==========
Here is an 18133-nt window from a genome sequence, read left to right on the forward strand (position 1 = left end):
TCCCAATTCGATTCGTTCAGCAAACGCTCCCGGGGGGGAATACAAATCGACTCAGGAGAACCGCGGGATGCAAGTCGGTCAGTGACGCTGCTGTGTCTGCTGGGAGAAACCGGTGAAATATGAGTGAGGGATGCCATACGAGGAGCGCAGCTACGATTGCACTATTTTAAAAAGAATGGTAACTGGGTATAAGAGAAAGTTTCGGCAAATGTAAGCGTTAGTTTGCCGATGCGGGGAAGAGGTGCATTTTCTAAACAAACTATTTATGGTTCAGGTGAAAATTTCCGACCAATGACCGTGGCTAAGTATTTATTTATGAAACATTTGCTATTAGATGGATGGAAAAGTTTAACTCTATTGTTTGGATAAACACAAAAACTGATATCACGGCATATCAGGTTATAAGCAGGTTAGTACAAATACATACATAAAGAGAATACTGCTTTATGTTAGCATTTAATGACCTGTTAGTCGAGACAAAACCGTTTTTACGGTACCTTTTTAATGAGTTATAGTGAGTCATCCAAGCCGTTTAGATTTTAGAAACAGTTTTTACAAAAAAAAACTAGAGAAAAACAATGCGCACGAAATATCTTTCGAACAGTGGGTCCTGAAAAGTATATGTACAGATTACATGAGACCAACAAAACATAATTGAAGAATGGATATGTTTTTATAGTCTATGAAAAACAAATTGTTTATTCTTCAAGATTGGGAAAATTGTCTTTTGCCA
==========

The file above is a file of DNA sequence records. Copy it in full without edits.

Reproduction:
Here is an 18133-nt window from a genome sequence, read left to right on the forward strand (position 1 = left end):
TCCCAATTCGATTCGTTCAGCAAACGCTCCCGGGGGGGAATACAAATCGACTCAGGAGAACCGCGGGATGCAAGTCGGTCAGTGACGCTGCTGTGTCTGCTGGGAGAAACCGGTGAAATATGAGTGAGGGATGCCATACGAGGAGCGCAGCTACGATTGCACTATTTTAAAAAGAATGGTAACTGGGTATAAGAGAAAGTTTCGGCAAATGTAAGCGTTAGTTTGCCGATGCGGGGAAGAGGTGCATTTTCTAAACAAACTATTTATGGTTCAGGTGAAAATTTCCGACCAATGACCGTGGCTAAGTATTTATTTATGAAACATTTGCTATTAGATGGATGGAAAAGTTTAACTCTATTGTTTGGATAAACACAAAAACTGATATCACGGCATATCAGGTTATAAGCAGGTTAGTACAAATACATACATAAAGAGAATACTGCTTTATGTTAGCATTTAATGACCTGTTAGTCGAGACAAAACCGTTTTTACGGTACCTTTTTAATGAGTTATAGTGAGTCATCCAAGCCGTTTAGATTTTAGAAACAGTTTTTACAAAAAAAAACTAGAGAAAAACAATGCGCACGAAATATCTTTCGAACAGTGGGTCCTGAAAAGTATATGTACAGATTACATGAGACCAACAAAACATAATTGAAGAATGGATATGTTTTTATAGTCTATGAAAAACAAATTGTTTATTCTTCAAGATTGGGAAAATTGTCTTTTGCCA